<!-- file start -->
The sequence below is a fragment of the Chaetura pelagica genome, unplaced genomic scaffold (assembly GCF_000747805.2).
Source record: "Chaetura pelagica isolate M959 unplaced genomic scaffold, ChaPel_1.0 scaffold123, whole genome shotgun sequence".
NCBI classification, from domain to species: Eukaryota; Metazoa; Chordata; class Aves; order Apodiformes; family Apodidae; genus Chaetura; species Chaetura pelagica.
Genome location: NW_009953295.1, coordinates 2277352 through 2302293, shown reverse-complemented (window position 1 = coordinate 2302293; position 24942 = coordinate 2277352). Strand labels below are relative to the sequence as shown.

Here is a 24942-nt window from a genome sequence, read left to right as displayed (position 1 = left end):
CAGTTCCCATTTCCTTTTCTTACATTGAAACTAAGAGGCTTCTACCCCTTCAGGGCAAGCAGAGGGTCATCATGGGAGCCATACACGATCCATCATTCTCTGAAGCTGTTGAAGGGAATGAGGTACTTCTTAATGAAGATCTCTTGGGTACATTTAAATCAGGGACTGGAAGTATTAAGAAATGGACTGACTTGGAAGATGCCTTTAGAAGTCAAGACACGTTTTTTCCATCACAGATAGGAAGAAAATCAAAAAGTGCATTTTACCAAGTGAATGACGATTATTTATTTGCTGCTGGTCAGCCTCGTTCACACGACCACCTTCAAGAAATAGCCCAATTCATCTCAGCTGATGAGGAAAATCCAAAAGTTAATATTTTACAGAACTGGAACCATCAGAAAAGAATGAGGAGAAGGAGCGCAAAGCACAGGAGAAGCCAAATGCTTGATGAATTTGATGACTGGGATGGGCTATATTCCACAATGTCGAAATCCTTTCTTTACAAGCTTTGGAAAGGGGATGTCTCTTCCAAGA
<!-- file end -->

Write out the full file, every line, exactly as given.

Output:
The sequence below is a fragment of the Chaetura pelagica genome, unplaced genomic scaffold (assembly GCF_000747805.2).
Source record: "Chaetura pelagica isolate M959 unplaced genomic scaffold, ChaPel_1.0 scaffold123, whole genome shotgun sequence".
NCBI classification, from domain to species: Eukaryota; Metazoa; Chordata; class Aves; order Apodiformes; family Apodidae; genus Chaetura; species Chaetura pelagica.
Genome location: NW_009953295.1, coordinates 2277352 through 2302293, shown reverse-complemented (window position 1 = coordinate 2302293; position 24942 = coordinate 2277352). Strand labels below are relative to the sequence as shown.

Here is a 24942-nt window from a genome sequence, read left to right as displayed (position 1 = left end):
CAGTTCCCATTTCCTTTTCTTACATTGAAACTAAGAGGCTTCTACCCCTTCAGGGCAAGCAGAGGGTCATCATGGGAGCCATACACGATCCATCATTCTCTGAAGCTGTTGAAGGGAATGAGGTACTTCTTAATGAAGATCTCTTGGGTACATTTAAATCAGGGACTGGAAGTATTAAGAAATGGACTGACTTGGAAGATGCCTTTAGAAGTCAAGACACGTTTTTTCCATCACAGATAGGAAGAAAATCAAAAAGTGCATTTTACCAAGTGAATGACGATTATTTATTTGCTGCTGGTCAGCCTCGTTCACACGACCACCTTCAAGAAATAGCCCAATTCATCTCAGCTGATGAGGAAAATCCAAAAGTTAATATTTTACAGAACTGGAACCATCAGAAAAGAATGAGGAGAAGGAGCGCAAAGCACAGGAGAAGCCAAATGCTTGATGAATTTGATGACTGGGATGGGCTATATTCCACAATGTCGAAATCCTTTCTTTACAAGCTTTGGAAAGGGGATGTCTCTTCCAAGA